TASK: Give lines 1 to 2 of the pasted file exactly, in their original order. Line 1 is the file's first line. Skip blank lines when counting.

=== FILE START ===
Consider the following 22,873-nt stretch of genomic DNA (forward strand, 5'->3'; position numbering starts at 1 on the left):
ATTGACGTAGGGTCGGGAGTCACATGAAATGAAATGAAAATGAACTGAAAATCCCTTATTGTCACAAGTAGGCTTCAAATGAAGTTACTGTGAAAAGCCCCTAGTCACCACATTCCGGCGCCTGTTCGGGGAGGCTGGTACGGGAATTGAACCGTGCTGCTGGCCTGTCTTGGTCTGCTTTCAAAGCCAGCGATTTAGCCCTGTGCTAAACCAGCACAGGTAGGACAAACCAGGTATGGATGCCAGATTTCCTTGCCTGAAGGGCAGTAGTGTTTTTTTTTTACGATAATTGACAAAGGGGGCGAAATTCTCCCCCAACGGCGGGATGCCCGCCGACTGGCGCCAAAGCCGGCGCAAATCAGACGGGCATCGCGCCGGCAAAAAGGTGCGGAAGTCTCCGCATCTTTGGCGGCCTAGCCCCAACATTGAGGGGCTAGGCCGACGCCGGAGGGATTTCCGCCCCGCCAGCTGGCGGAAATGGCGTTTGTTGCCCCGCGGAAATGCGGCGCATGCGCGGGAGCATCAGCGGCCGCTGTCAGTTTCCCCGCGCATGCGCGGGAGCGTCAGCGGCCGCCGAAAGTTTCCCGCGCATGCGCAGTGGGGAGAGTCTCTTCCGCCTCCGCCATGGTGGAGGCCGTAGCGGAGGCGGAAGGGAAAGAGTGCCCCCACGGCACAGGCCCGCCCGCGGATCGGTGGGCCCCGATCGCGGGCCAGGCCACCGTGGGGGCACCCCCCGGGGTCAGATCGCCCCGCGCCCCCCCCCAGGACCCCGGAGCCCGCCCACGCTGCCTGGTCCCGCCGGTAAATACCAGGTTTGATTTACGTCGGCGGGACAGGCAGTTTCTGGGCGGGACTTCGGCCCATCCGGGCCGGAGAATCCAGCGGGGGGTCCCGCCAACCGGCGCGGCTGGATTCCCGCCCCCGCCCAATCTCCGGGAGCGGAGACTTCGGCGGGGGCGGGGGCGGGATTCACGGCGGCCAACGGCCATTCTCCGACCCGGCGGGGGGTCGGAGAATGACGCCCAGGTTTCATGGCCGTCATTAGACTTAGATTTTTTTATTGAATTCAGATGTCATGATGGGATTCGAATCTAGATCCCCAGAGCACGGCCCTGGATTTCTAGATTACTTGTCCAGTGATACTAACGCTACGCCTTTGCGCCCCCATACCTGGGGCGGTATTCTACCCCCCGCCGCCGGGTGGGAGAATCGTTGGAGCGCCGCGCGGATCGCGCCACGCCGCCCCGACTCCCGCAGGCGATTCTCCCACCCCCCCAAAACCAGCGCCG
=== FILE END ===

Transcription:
Consider the following 22,873-nt stretch of genomic DNA (forward strand, 5'->3'; position numbering starts at 1 on the left):
ATTGACGTAGGGTCGGGAGTCACATGAAATGAAATGAAAATGAACTGAAAATCCCTTATTGTCACAAGTAGGCTTCAAATGAAGTTACTGTGAAAAGCCCCTAGTCACCACATTCCGGCGCCTGTTCGGGGAGGCTGGTACGGGAATTGAACCGTGCTGCTGGCCTGTCTTGGTCTGCTTTCAAAGCCAGCGATTTAGCCCTGTGCTAAACCAGCACAGGTAGGACAAACCAGGTATGGATGCCAGATTTCCTTGCCTGAAGGGCAGTAGTGTTTTTTTTTTACGATAATTGACAAAGGGGGCGAAATTCTCCCCCAACGGCGGGATGCCCGCCGACTGGCGCCAAAGCCGGCGCAAATCAGACGGGCATCGCGCCGGCAAAAAGGTGCGGAAGTCTCCGCATCTTTGGCGGCCTAGCCCCAACATTGAGGGGCTAGGCCGACGCCGGAGGGATTTCCGCCCCGCCAGCTGGCGGAAATGGCGTTTGTTGCCCCGCGGAAATGCGGCGCATGCGCGGGAGCATCAGCGGCCGCTGTCAGTTTCCCCGCGCATGCGCGGGAGCGTCAGCGGCCGCCGAAAGTTTCCCGCGCATGCGCAGTGGGGAGAGTCTCTTCCGCCTCCGCCATGGTGGAGGCCGTAGCGGAGGCGGAAGGGAAAGAGTGCCCCCACGGCACAGGCCCGCCCGCGGATCGGTGGGCCCCGATCGCGGGCCAGGCCACCGTGGGGGCACCCCCCGGGGTCAGATCGCCCCGCGCCCCCCCCCAGGACCCCGGAGCCCGCCCACGCTGCCTGGTCCCGCCGGTAAATACCAGGTTTGATTTACGTCGGCGGGACAGGCAGTTTCTGGGCGGGACTTCGGCCCATCCGGGCCGGAGAATCCAGCGGGGGGTCCCGCCAACCGGCGCGGCTGGATTCCCGCCCCCGCCCAATCTCCGGGAGCGGAGACTTCGGCGGGGGCGGGGGCGGGATTCACGGCGGCCAACGGCCATTCTCCGACCCGGCGGGGGGTCGGAGAATGACGCCCAGGTTTCATGGCCGTCATTAGACTTAGATTTTTTTATTGAATTCAGATGTCATGATGGGATTCGAATCTAGATCCCCAGAGCACGGCCCTGGATTTCTAGATTACTTGTCCAGTGATACTAACGCTACGCCTTTGCGCCCCCATACCTGGGGCGGTATTCTACCCCCCGCCGCCGGGTGGGAGAATCGTTGGAGCGCCGCGCGGATCGCGCCACGCCGCCCCGACTCCCGCAGGCGATTCTCCCACCCCCCCAAAACCAGCGCCG